Things You'll Need
P100 or N95 dust mask
Plastic drop cloth and sheeting
Plastic trash bags
Eradicate basement mold and mildew as soon as you detect any growth, and you'll be heading off serious health and structural problems. Left untreated, these fungi will spread and infiltrate surfaces such as wood, carpet and drywall, compromising indoor air quality as they flourish. Molds, in particular, can cause respiratory problems and other debilitating health issues. Removing these home contaminants involves both eradicating obvious patches, and cleaning up any dust that might contain dormant spores.
Locate the affected area by simply following your nose. Even when the growths are not apparent, the musty smell is a sure giveaway. An in-depth visual inspection will eventually reveal telltale black, gray or white and often fuzzy patches.
Investigate hidden areas for additional mold growth. Mold spores move along air currents and in water; a growth on a basement wall is a good reason to check air ducts, exposed wood trim, and the underside of any carpeting.
Determine the extent of the problem. This will help you make the crucial decision between dealing with the problem yourself and calling in a pro. The U.S. Environmental Protection Agency recommends seeking professional help when mold affects an area larger than 10 square feet. You may also need help if mold or mildew and moisture have saturated porous materials such as carpets, wood sills, or drywall.
Dress appropriately for a dirty job. Wear a long-sleeve shirt and long pants, disposable booties over footwear, and a dust mask designated "P100" or "N95." Also wear long rubber gloves.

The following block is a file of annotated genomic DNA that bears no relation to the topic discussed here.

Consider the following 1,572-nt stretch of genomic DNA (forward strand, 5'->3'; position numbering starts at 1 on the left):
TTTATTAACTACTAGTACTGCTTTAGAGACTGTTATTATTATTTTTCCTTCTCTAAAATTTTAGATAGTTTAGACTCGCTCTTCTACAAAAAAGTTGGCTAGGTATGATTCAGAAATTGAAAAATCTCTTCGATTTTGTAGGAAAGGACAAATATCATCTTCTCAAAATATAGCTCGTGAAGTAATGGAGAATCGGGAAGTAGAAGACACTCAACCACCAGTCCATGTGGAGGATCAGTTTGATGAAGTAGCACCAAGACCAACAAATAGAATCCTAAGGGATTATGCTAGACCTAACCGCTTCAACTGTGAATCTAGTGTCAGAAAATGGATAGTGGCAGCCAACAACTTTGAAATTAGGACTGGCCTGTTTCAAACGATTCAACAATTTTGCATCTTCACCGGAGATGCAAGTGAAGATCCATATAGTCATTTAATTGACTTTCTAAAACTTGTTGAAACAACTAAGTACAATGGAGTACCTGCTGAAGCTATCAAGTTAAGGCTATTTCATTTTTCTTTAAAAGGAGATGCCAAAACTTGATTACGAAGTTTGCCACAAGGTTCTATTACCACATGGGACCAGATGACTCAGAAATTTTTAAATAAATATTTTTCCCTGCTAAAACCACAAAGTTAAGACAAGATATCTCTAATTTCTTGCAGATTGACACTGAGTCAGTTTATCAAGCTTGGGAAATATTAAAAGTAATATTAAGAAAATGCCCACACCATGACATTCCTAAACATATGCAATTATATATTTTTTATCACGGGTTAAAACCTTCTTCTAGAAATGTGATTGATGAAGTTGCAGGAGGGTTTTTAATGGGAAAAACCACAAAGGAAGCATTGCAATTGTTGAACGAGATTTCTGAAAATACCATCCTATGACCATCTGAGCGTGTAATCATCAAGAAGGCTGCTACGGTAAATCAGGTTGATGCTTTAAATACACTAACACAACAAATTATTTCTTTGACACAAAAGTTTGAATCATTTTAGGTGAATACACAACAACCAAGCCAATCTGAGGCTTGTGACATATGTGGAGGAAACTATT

Vacuum the affected surfaces and surrounding area using a vacuum equipped with a high efficiency particulate air (HEPA) filter.
Clean obvious patches of mold or mildew by wiping surfaces with a clean cloth moistened with a diluted bleach solution of 1 cup bleach to 1 gallon of hot water. If the patches are stubborn, use a stiff scrub brush. Rinse and repeat as necessary to completely remove any traces of the mold or mildew.
Remove compromised materials such as damaged wood trim, drywall, or carpet. Carefully cover the material with plastic sheeting and remove it. Contain these materials in plastic trash bags, cutting them up as necessary to make them fit. Dispose of the bags according to local sanitation guidelines.
Vacuum the basement once you've finished removing the affected materials. Clean hard-to-reach areas such as pipes using a clean cloth moistened with the dilute bleach solution. The goal is to clean the basement top to bottom, to remove any dust that might contain spores.
Remove and wash your clothing when finished, and dispose of the mask, booties, and gloves. Carefully roll up the plastic drop cloth and dispose of it in a plastic trash bag.
Remedy the conditions that led to the mold in the first place. This may involve installing a high-volume dehumidifier, adding a sump pump, ensuring proper drainage away from the exterior walls of the basement, or repairing cracks or holes in the walls.
Conduct an indoor air-quality test after you have removed all the apparent mold and mildew. The test will confirm if there are hidden traces you've failed to eradicate, and will otherwise serve as a clean bill of health in the event you ever put your home up for sale. You can purchase inexpensive air test kits at large home centers and through many sources online.
Never mix bleach with other cleaners, as the the combination may create deadly chlorine gas. Ensure that the basement is well ventilated whenever you use a bleach solution to clean walls or other surfaces.
Anyone with a heart condition or chronic respiratory disease should consult with a doctor before performing work while wearing a P100 or N95 dust mask.